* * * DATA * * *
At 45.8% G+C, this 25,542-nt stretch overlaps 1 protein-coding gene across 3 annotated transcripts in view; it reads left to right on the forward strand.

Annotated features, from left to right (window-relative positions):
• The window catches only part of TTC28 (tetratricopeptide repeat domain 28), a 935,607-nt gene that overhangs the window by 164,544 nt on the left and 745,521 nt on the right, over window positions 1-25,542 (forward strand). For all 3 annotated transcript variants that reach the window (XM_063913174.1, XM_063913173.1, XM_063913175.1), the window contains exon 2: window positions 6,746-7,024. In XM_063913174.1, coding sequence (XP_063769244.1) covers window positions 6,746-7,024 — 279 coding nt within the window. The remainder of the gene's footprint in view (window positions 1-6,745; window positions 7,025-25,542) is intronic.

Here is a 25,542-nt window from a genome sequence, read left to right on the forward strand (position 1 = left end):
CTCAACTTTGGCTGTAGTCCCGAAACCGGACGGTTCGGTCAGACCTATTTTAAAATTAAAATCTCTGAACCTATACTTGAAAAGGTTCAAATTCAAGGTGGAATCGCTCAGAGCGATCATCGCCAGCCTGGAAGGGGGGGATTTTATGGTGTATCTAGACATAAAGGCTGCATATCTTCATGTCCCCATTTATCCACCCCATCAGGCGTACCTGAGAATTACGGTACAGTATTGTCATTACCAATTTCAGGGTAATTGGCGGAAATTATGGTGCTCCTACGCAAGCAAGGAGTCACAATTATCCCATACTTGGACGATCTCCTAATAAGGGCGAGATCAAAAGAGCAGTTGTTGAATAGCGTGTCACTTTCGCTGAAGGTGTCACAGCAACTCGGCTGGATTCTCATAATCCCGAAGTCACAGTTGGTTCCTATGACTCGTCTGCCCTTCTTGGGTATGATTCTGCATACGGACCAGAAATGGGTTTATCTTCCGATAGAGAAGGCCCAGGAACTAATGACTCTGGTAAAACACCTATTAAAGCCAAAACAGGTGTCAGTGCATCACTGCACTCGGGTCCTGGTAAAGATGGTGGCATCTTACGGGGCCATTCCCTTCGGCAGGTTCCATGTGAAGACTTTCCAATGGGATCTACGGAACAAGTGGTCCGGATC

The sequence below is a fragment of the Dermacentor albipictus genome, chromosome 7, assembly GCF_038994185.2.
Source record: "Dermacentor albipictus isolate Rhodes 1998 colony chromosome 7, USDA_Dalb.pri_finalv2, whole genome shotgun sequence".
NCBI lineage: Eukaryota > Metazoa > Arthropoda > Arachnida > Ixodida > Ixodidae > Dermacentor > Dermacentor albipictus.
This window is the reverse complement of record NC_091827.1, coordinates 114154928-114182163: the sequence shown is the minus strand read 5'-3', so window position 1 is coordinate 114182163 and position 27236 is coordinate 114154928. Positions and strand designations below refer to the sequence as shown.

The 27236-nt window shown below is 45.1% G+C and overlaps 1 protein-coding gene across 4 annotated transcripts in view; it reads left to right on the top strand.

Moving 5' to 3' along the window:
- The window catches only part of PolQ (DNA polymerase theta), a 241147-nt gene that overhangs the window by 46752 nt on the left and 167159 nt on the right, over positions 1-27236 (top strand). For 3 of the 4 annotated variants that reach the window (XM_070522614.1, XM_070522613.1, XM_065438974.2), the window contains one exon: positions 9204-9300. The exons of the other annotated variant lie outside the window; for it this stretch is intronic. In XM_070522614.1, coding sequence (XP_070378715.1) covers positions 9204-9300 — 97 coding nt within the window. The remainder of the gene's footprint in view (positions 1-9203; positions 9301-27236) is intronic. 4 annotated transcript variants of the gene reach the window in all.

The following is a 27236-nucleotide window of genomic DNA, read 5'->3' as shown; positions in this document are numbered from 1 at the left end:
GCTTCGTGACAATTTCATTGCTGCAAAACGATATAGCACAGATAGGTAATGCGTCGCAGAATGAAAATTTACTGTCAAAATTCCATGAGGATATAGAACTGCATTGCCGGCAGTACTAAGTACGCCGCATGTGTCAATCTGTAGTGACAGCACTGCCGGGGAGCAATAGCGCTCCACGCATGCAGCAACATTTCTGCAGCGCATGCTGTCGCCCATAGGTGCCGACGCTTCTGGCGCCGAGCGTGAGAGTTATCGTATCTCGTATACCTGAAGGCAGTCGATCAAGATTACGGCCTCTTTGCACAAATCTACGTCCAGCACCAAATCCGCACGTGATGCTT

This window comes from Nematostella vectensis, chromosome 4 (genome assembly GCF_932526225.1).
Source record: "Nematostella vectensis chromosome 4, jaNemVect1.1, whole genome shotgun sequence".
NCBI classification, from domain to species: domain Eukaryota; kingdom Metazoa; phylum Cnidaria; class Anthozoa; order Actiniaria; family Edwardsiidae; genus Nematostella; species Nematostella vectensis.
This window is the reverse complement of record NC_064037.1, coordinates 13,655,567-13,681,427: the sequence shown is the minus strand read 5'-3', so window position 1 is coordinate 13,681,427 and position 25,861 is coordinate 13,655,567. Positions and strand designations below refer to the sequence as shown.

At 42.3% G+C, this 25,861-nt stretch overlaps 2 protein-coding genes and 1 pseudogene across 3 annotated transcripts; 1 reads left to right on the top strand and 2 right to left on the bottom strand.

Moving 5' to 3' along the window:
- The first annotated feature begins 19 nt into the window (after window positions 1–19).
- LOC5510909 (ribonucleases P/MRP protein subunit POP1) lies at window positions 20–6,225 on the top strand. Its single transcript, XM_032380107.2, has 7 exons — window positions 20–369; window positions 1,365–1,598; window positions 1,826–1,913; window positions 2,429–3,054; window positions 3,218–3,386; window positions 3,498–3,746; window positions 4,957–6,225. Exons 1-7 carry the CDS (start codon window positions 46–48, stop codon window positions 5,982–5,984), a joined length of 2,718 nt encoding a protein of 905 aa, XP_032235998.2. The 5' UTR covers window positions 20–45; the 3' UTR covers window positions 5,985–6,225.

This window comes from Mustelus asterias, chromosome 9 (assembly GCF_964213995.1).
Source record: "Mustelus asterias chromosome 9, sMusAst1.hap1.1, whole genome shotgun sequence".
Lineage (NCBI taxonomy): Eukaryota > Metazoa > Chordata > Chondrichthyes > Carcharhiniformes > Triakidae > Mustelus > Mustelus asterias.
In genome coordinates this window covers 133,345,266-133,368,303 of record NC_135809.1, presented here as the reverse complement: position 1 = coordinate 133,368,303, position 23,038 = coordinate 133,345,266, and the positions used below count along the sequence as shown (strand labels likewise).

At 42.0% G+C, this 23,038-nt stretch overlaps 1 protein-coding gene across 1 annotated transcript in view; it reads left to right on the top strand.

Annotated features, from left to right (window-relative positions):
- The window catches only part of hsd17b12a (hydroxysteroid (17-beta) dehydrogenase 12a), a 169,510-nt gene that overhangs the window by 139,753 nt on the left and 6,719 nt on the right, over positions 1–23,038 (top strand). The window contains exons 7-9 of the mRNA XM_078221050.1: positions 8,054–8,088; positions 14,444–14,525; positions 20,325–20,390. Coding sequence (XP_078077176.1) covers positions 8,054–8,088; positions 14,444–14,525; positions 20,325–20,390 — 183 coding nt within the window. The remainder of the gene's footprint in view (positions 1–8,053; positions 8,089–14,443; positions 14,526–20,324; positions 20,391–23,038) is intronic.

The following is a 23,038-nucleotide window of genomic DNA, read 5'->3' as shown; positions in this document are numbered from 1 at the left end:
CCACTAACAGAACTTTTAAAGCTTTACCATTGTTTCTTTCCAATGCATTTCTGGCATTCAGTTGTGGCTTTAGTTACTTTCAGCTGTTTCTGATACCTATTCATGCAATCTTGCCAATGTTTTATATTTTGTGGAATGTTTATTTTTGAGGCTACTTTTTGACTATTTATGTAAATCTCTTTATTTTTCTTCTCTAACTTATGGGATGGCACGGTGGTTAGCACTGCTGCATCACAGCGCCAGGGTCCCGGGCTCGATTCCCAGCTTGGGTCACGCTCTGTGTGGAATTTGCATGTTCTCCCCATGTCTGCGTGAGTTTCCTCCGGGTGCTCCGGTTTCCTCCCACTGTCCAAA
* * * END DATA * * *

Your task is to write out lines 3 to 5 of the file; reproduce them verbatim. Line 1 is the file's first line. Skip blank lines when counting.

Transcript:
• The window catches only part of TTC28 (tetratricopeptide repeat domain 28), a 935,607-nt gene that overhangs the window by 164,544 nt on the left and 745,521 nt on the right, over window positions 1-25,542 (forward strand). For all 3 annotated transcript variants that reach the window (XM_063913174.1, XM_063913173.1, XM_063913175.1), the window contains exon 2: window positions 6,746-7,024. In XM_063913174.1, coding sequence (XP_063769244.1) covers window positions 6,746-7,024 — 279 coding nt within the window. The remainder of the gene's footprint in view (window positions 1-6,745; window positions 7,025-25,542) is intronic.

Here is a 25,542-nt window from a genome sequence, read left to right on the forward strand (position 1 = left end):
CTCAACTTTGGCTGTAGTCCCGAAACCGGACGGTTCGGTCAGACCTATTTTAAAATTAAAATCTCTGAACCTATACTTGAAAAGGTTCAAATTCAAGGTGGAATCGCTCAGAGCGATCATCGCCAGCCTGGAAGGGGGGGATTTTATGGTGTATCTAGACATAAAGGCTGCATATCTTCATGTCCCCATTTATCCACCCCATCAGGCGTACCTGAGAATTACGGTACAGTATTGTCATTACCAATTTCAGGGTAATTGGCGGAAATTATGGTGCTCCTACGCAAGCAAGGAGTCACAATTATCCCATACTTGGACGATCTCCTAATAAGGGCGAGATCAAAAGAGCAGTTGTTGAATAGCGTGTCACTTTCGCTGAAGGTGTCACAGCAACTCGGCTGGATTCTCATAATCCCGAAGTCACAGTTGGTTCCTATGACTCGTCTGCCCTTCTTGGGTATGATTCTGCATACGGACCAGAAATGGGTTTATCTTCCGATAGAGAAGGCCCAGGAACTAATGACTCTGGTAAAACACCTATTAAAGCCAAAACAGGTGTCAGTGCATCACTGCACTCGGGTCCTGGTAAAGATGGTGGCATCTTACGGGGCCATTCCCTTCGGCAGGTTCCATGTGAAGACTTTCCAATGGGATCTACGGAACAAGTGGTCCGGATC